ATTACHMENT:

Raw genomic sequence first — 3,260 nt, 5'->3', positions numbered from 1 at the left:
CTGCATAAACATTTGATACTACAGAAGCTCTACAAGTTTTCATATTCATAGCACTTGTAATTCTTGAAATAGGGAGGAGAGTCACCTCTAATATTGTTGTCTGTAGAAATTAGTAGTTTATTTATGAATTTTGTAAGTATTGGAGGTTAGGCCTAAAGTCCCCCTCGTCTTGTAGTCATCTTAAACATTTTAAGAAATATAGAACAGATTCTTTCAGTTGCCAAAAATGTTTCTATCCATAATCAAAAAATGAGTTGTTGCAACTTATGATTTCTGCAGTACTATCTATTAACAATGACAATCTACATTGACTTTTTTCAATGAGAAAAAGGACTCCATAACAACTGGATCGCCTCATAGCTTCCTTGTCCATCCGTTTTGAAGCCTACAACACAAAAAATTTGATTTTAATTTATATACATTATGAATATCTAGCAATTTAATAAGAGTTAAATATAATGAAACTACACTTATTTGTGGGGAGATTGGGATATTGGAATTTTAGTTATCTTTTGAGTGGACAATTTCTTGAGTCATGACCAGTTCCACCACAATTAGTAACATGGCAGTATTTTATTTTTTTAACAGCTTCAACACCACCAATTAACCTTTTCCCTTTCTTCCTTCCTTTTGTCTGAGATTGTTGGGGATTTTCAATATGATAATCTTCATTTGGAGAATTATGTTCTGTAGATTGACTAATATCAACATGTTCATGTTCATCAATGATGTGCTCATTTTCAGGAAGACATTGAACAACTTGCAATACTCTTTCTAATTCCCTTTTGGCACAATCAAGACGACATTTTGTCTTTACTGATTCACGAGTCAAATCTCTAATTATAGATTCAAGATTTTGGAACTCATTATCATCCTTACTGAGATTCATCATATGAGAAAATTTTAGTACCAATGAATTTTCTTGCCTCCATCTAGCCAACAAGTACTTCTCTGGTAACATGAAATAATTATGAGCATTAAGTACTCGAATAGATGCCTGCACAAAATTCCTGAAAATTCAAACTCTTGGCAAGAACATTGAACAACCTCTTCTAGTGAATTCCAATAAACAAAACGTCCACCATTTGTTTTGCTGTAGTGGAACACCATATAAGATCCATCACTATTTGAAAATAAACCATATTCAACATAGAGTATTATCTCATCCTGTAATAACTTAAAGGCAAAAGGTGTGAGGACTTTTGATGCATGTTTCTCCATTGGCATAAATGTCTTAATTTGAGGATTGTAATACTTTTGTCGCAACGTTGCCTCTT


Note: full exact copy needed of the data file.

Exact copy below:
Raw genomic sequence first — 3,260 nt, 5'->3', positions numbered from 1 at the left:
CTGCATAAACATTTGATACTACAGAAGCTCTACAAGTTTTCATATTCATAGCACTTGTAATTCTTGAAATAGGGAGGAGAGTCACCTCTAATATTGTTGTCTGTAGAAATTAGTAGTTTATTTATGAATTTTGTAAGTATTGGAGGTTAGGCCTAAAGTCCCCCTCGTCTTGTAGTCATCTTAAACATTTTAAGAAATATAGAACAGATTCTTTCAGTTGCCAAAAATGTTTCTATCCATAATCAAAAAATGAGTTGTTGCAACTTATGATTTCTGCAGTACTATCTATTAACAATGACAATCTACATTGACTTTTTTCAATGAGAAAAAGGACTCCATAACAACTGGATCGCCTCATAGCTTCCTTGTCCATCCGTTTTGAAGCCTACAACACAAAAAATTTGATTTTAATTTATATACATTATGAATATCTAGCAATTTAATAAGAGTTAAATATAATGAAACTACACTTATTTGTGGGGAGATTGGGATATTGGAATTTTAGTTATCTTTTGAGTGGACAATTTCTTGAGTCATGACCAGTTCCACCACAATTAGTAACATGGCAGTATTTTATTTTTTTAACAGCTTCAACACCACCAATTAACCTTTTCCCTTTCTTCCTTCCTTTTGTCTGAGATTGTTGGGGATTTTCAATATGATAATCTTCATTTGGAGAATTATGTTCTGTAGATTGACTAATATCAACATGTTCATGTTCATCAATGATGTGCTCATTTTCAGGAAGACATTGAACAACTTGCAATACTCTTTCTAATTCCCTTTTGGCACAATCAAGACGACATTTTGTCTTTACTGATTCACGAGTCAAATCTCTAATTATAGATTCAAGATTTTGGAACTCATTATCATCCTTACTGAGATTCATCATATGAGAAAATTTTAGTACCAATGAATTTTCTTGCCTCCATCTAGCCAACAAGTACTTCTCTGGTAACATGAAATAATTATGAGCATTAAGTACTCGAATAGATGCCTGCACAAAATTCCTGAAAATTCAAACTCTTGGCAAGAACATTGAACAACCTCTTCTAGTGAATTCCAATAAACAAAACGTCCACCATTTGTTTTGCTGTAGTGGAACACCATATAAGATCCATCACTATTTGAAAATAAACCATATTCAACATAGAGTATTATCTCATCCTGTAATAACTTAAAGGCAAAAGGTGTGAGGACTTTTGATGCATGTTTCTCCATTGGCATAAATGTCTTAATTTGAGGATTGTAATACTTTTGTCGCAACGTTGCCTCTT